I have been blessed to work with hundreds of senior executives over the last 10 years. Each one, in their own way, has surprised and challenged me. Yet there are some things that I have found to be universal. For example, not once has an executive ever confessed to me that they are really, inherently dishonest. In fact, without exception, they have all spoken of a desire to be high integrity, high character leaders. Men of their word. Truth tellers.
And most of them have lied. About something. Something important. Myself included.
Which makes me wonder, why would these otherwise capable and competent people lie. Not about little things, but about important commitments, failures, mistakes. Stuff that counts.
Fortunately I work in a full time laboratory of leadership and have plenty of candidates for research. Those efforts have yielded the following conclusions regarding business lies.
Reason #1 - Unrealistic Optimism
Earlier this year I ran across an interesting statistic regarding depression. The study noted that people suffering from clinical depression consistently rated their own abilities with a high level of accuracy. Fair enough. What follows that thinking is of greater interest to me. The secondary consequence of this statistic is that emotionally healthy people consistently over-rate their own abilities. This includes over-rating expected outcomes from business efforts as well.
With that as a starting premise it's no surprise that business commitments are quite often made with lofty expectations. Expectations that are rarely fully realized. And it is these expectations that set up the second part of the problem.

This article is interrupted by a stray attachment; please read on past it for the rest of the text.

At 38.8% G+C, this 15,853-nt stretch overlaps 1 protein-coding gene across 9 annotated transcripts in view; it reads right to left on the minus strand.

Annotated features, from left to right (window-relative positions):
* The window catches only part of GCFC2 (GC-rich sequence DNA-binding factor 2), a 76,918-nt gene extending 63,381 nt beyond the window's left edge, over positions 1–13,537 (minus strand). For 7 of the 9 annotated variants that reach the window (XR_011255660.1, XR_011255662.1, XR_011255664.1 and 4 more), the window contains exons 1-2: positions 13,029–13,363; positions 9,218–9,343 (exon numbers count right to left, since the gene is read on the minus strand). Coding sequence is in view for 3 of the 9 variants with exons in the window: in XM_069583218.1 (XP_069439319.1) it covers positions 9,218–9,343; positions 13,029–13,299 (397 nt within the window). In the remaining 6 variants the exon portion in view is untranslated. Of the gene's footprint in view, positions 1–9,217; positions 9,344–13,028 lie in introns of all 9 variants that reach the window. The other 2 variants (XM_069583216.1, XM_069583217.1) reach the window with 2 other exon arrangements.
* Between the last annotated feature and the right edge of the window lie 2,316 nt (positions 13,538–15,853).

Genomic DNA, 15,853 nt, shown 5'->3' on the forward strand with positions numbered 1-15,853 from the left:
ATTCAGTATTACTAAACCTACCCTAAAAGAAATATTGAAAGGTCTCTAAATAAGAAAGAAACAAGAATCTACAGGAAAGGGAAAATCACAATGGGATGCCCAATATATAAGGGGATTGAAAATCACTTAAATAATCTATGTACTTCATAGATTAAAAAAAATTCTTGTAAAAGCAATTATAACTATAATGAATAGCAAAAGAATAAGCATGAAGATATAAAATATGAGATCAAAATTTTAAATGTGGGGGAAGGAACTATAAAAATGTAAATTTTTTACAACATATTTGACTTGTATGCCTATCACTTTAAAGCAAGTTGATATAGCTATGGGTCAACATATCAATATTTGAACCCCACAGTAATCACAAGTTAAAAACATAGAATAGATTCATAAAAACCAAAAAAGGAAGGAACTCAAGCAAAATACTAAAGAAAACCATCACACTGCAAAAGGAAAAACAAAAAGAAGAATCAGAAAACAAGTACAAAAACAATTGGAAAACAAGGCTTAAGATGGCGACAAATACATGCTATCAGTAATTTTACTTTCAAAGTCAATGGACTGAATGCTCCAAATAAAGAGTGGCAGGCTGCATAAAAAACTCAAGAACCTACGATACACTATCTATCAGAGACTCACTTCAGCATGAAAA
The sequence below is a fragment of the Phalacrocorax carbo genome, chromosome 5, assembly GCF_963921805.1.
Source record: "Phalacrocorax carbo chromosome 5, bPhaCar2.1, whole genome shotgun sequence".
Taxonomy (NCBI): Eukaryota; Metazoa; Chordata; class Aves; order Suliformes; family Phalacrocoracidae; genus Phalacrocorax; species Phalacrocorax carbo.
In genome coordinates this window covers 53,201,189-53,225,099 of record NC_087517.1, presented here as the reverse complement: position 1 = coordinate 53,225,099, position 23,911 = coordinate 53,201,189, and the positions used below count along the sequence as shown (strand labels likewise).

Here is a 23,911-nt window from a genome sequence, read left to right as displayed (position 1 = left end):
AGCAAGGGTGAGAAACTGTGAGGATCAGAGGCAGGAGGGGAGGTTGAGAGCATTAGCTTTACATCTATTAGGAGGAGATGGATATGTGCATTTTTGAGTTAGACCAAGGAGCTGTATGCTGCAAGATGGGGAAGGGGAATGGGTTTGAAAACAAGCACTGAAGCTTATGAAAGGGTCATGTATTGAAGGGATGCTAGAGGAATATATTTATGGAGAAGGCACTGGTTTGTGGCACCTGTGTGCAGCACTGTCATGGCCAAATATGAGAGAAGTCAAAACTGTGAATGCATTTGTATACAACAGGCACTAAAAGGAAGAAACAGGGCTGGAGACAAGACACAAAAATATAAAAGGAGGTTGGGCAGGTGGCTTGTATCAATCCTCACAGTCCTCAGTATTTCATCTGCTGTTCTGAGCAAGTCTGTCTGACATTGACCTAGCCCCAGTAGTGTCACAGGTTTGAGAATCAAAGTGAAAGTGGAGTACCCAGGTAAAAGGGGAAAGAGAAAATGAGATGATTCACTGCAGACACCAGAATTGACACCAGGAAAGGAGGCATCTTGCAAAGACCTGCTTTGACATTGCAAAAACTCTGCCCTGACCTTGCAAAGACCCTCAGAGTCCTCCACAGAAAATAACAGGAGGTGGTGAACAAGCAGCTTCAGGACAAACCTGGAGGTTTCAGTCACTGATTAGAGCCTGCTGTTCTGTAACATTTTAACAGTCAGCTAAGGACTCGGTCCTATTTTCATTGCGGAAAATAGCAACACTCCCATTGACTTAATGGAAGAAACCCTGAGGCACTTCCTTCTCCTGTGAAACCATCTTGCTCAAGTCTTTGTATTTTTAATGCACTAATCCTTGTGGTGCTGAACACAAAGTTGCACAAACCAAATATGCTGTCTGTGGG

Reason #2 - Linear Thinking
Most people think in a linear way. Statistics vary, but in general over 90% of business leaders process information in a linear fashion. This is a practical, realistic, and systematic way of thinking. But, it has it's traps. As an example, linear thinking most often means that current conclusions are drawn directly from preceding events. That being true, it's very difficult for linear thinkers to naturally reset their assessment of decisions and causality to a larger and more holistic set of elements.
This only becomes an issue when you marry that information processing approach with the previously referenced over-optimism. Imagine a critical business commitment made based on unrealistic optimism. When that optimism fails to bear itself out in real results it is almost endemic that leaders re-think (and rationalize) their prior decisions. In practice, this looks like waffling or outright dishonesty to an outside observer.
Reason #3 - Short Memories
The last part of the problem is actually the simplest but the most insidious. Leaders suffer from information overload. And it's not getting any better. With so many facts, demands, and stresses on business people it is impractical to expect anyone to fully remember every commitment and decision. Bundle that problem with the prior two reasons and you have a perfect storm of missed expectations, revisionist history, and forgotten promises.
No, these aren't the outright lies we ascribe to the stereotypical "sleazy" Enron type of business personality. These are a worse kind of lie. They are the rationalized, justified, failed commitments that happen everyday.
So, how do you keep yourself honest?